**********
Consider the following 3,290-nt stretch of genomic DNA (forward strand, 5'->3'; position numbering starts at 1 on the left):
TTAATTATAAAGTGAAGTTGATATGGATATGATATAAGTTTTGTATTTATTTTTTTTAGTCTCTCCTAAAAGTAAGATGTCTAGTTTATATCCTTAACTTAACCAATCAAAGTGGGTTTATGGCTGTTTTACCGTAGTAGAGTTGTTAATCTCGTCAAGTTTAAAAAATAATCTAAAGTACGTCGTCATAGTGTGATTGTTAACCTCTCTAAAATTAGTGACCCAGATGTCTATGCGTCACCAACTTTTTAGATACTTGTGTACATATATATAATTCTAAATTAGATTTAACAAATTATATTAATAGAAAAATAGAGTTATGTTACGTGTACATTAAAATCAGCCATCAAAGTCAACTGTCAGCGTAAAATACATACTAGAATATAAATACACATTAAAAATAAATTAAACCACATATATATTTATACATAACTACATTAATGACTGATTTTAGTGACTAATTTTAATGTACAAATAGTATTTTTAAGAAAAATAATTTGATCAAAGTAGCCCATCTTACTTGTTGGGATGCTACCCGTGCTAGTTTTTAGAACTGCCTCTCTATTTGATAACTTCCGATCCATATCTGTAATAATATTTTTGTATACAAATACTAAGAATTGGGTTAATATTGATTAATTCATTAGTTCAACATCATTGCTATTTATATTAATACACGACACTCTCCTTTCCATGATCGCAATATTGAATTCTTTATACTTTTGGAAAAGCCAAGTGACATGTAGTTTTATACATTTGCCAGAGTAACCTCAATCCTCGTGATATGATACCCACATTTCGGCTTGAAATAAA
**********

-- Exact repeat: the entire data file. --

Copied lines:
Consider the following 3,290-nt stretch of genomic DNA (forward strand, 5'->3'; position numbering starts at 1 on the left):
TTAATTATAAAGTGAAGTTGATATGGATATGATATAAGTTTTGTATTTATTTTTTTTAGTCTCTCCTAAAAGTAAGATGTCTAGTTTATATCCTTAACTTAACCAATCAAAGTGGGTTTATGGCTGTTTTACCGTAGTAGAGTTGTTAATCTCGTCAAGTTTAAAAAATAATCTAAAGTACGTCGTCATAGTGTGATTGTTAACCTCTCTAAAATTAGTGACCCAGATGTCTATGCGTCACCAACTTTTTAGATACTTGTGTACATATATATAATTCTAAATTAGATTTAACAAATTATATTAATAGAAAAATAGAGTTATGTTACGTGTACATTAAAATCAGCCATCAAAGTCAACTGTCAGCGTAAAATACATACTAGAATATAAATACACATTAAAAATAAATTAAACCACATATATATTTATACATAACTACATTAATGACTGATTTTAGTGACTAATTTTAATGTACAAATAGTATTTTTAAGAAAAATAATTTGATCAAAGTAGCCCATCTTACTTGTTGGGATGCTACCCGTGCTAGTTTTTAGAACTGCCTCTCTATTTGATAACTTCCGATCCATATCTGTAATAATATTTTTGTATACAAATACTAAGAATTGGGTTAATATTGATTAATTCATTAGTTCAACATCATTGCTATTTATATTAATACACGACACTCTCCTTTCCATGATCGCAATATTGAATTCTTTATACTTTTGGAAAAGCCAAGTGACATGTAGTTTTATACATTTGCCAGAGTAACCTCAATCCTCGTGATATGATACCCACATTTCGGCTTGAAATAAA